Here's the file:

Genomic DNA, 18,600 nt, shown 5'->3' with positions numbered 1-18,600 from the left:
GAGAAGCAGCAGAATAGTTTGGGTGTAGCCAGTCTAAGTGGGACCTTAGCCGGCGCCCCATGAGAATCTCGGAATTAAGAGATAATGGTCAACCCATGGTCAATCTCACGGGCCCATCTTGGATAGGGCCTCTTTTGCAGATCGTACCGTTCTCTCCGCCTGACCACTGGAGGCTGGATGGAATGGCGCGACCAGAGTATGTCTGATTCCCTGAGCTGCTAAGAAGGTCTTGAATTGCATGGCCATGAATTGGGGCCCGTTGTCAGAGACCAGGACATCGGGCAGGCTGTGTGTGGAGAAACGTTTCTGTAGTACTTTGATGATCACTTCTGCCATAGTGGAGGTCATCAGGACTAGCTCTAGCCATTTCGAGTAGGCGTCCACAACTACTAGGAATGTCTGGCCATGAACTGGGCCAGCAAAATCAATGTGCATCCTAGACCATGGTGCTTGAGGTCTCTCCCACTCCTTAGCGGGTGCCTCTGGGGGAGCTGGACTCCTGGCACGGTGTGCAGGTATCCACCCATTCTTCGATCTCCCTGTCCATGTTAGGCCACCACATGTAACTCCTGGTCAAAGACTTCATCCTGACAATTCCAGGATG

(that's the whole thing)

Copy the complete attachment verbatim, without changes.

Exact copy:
Genomic DNA, 18,600 nt, shown 5'->3' with positions numbered 1-18,600 from the left:
GAGAAGCAGCAGAATAGTTTGGGTGTAGCCAGTCTAAGTGGGACCTTAGCCGGCGCCCCATGAGAATCTCGGAATTAAGAGATAATGGTCAACCCATGGTCAATCTCACGGGCCCATCTTGGATAGGGCCTCTTTTGCAGATCGTACCGTTCTCTCCGCCTGACCACTGGAGGCTGGATGGAATGGCGCGACCAGAGTATGTCTGATTCCCTGAGCTGCTAAGAAGGTCTTGAATTGCATGGCCATGAATTGGGGCCCGTTGTCAGAGACCAGGACATCGGGCAGGCTGTGTGTGGAGAAACGTTTCTGTAGTACTTTGATGATCACTTCTGCCATAGTGGAGGTCATCAGGACTAGCTCTAGCCATTTCGAGTAGGCGTCCACAACTACTAGGAATGTCTGGCCATGAACTGGGCCAGCAAAATCAATGTGCATCCTAGACCATGGTGCTTGAGGTCTCTCCCACTCCTTAGCGGGTGCCTCTGGGGGAGCTGGACTCCTGGCACGGTGTGCAGGTATCCACCCATTCTTCGATCTCCCTGTCCATGTTAGGCCACCACATGTAACTCCTGGTCAAAGACTTCATCCTGACAATTCCAGGATG